Sexual” is ambiguous. Christians may use the term to describe our sex: male or female. We may use the term to describe our procreative nature. But Alfred Kinsey, SIECUS (Sexuality Information and Education Council of the U.S.) and others like them refer to children as being sexual” which, to them, means “capable of sexual activity.”
We are disregarding God’s created order when we say that “children are sexual.” Children are not “sexual” in the sense of being capable of sexual activity nor do they benefit from early libido. God does not mock His little ones by creating them with tendencies that would be harmful both physically and spiritually.
Kinsey wanted society to accept pedophilia as a natural act and believed that sex with children is a problem only because we have laws against it. The crimes of Kinsey who gathered data for his research from the sexual abuse of 317 infants and young boys by known pedophiles were exposed by Judith Reisman, Ph.D., in Kinsey: Crimes and Consequences (also: Stolen Honor, Stolen Innocence). Kinsey used his fraudulent statistics to convince the world that “children are sexual from birth.” This opened a Pandora’s Box of illicit sexuality.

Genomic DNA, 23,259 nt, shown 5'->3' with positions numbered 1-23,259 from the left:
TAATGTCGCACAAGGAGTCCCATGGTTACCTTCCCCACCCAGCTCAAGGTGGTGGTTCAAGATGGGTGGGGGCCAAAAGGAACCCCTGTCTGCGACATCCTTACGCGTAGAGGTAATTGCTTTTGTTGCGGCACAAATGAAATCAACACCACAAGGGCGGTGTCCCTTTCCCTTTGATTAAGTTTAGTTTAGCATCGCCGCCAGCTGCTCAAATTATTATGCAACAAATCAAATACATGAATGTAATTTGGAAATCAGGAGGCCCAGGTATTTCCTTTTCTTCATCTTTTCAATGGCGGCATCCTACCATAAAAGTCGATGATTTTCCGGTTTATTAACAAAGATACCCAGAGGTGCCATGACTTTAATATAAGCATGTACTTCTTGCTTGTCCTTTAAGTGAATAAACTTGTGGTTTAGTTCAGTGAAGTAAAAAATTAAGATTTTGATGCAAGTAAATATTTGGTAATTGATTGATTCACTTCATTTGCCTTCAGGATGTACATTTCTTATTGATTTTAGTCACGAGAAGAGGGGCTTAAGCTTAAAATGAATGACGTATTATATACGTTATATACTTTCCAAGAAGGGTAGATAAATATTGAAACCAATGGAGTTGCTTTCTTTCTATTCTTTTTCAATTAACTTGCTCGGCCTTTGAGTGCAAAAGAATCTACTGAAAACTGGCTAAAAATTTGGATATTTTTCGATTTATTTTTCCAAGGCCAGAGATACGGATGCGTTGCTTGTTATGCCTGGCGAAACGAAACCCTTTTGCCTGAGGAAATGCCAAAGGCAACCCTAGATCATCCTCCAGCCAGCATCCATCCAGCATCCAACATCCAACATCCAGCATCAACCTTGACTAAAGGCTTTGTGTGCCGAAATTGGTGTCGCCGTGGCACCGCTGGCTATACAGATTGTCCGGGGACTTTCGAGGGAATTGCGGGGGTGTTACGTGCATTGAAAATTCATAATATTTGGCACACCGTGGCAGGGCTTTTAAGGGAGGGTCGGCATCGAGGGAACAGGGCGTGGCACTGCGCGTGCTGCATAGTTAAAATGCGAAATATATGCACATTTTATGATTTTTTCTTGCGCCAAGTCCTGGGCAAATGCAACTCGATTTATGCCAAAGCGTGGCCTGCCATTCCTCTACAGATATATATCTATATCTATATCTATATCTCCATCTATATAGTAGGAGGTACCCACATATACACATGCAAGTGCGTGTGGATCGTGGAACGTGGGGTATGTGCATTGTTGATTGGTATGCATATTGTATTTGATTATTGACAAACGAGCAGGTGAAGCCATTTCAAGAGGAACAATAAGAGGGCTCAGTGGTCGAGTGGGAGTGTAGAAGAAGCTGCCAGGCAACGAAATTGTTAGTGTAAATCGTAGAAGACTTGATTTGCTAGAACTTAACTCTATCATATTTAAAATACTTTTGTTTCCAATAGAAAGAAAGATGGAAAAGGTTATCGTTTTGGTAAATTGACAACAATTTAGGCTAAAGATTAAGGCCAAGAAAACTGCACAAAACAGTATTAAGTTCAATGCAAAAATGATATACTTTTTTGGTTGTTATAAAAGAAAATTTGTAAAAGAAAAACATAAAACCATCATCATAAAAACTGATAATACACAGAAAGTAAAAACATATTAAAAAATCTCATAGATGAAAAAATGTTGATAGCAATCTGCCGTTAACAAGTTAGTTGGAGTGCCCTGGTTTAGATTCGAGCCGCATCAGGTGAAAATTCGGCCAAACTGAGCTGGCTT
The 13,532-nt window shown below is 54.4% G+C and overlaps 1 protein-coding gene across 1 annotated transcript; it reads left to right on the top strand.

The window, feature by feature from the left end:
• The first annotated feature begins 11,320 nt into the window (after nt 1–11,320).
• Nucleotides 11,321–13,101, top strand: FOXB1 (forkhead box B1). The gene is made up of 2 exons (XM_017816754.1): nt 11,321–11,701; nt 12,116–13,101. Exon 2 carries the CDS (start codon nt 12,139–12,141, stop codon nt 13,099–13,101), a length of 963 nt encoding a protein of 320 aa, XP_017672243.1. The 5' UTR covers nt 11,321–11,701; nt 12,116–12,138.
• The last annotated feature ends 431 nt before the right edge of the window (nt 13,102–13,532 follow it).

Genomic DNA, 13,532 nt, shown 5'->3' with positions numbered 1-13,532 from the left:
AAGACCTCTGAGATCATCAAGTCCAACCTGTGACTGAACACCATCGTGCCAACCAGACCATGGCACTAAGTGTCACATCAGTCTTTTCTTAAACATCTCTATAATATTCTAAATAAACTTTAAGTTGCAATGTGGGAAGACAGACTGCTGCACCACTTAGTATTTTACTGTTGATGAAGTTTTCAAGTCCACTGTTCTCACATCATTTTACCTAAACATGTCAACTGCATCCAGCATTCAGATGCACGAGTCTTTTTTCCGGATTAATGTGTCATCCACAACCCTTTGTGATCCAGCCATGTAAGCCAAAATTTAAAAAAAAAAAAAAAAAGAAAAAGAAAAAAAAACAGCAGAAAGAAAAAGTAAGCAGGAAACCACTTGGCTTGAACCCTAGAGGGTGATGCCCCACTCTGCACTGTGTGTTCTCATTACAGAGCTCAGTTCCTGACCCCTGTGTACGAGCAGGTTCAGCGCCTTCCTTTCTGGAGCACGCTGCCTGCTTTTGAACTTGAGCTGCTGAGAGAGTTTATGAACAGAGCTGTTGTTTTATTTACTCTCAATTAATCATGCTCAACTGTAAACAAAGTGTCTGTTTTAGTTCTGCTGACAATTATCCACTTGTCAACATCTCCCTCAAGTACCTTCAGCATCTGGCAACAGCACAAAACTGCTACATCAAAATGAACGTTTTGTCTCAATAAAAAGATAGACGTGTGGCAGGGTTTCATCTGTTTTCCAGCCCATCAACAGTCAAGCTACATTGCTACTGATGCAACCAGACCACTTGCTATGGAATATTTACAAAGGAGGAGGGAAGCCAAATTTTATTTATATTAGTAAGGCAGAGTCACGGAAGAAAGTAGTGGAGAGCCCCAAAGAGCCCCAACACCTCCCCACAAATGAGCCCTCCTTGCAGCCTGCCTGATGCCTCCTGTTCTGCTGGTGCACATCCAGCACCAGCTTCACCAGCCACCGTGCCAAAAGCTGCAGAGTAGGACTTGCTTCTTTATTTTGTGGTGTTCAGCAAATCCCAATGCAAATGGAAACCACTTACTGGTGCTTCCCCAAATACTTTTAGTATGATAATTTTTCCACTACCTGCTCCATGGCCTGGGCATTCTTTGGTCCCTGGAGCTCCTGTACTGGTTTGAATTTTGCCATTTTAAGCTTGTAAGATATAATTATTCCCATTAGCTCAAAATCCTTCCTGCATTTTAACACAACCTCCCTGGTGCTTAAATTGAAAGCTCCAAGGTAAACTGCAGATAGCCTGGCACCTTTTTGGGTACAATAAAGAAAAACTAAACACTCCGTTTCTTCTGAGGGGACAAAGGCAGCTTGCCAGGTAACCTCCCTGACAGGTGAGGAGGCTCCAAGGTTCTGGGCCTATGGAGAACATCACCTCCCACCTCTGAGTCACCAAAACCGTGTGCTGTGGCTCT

Forms of sex education, based on Kinsey’s research, worked their way into state and parochial schools with the purpose of helping children learn about sex. Children began experimenting with sex at earlier ages with sure and certain consequences. By the 1980s, schools that didn’t have sex education welcomed it out of fear of AIDS. More recently, pro-sodomy groups have gained entrance into classrooms to encourage fellow “sexual beings” to express all manner of “sexuality” without fear of bullying. Slowly but steadily, attempts to break down the walls guarding children have been made since those with Kinsey’s worldview settled onto university campuses.
Anne Hendershott is a distinguished visiting professor at The King’s College in New York City. She writes,
It was only a decade ago that a . . . movement had begun on some college campuses to redefine pedophilia as the more innocuous “intergenerational sexual intimacy.”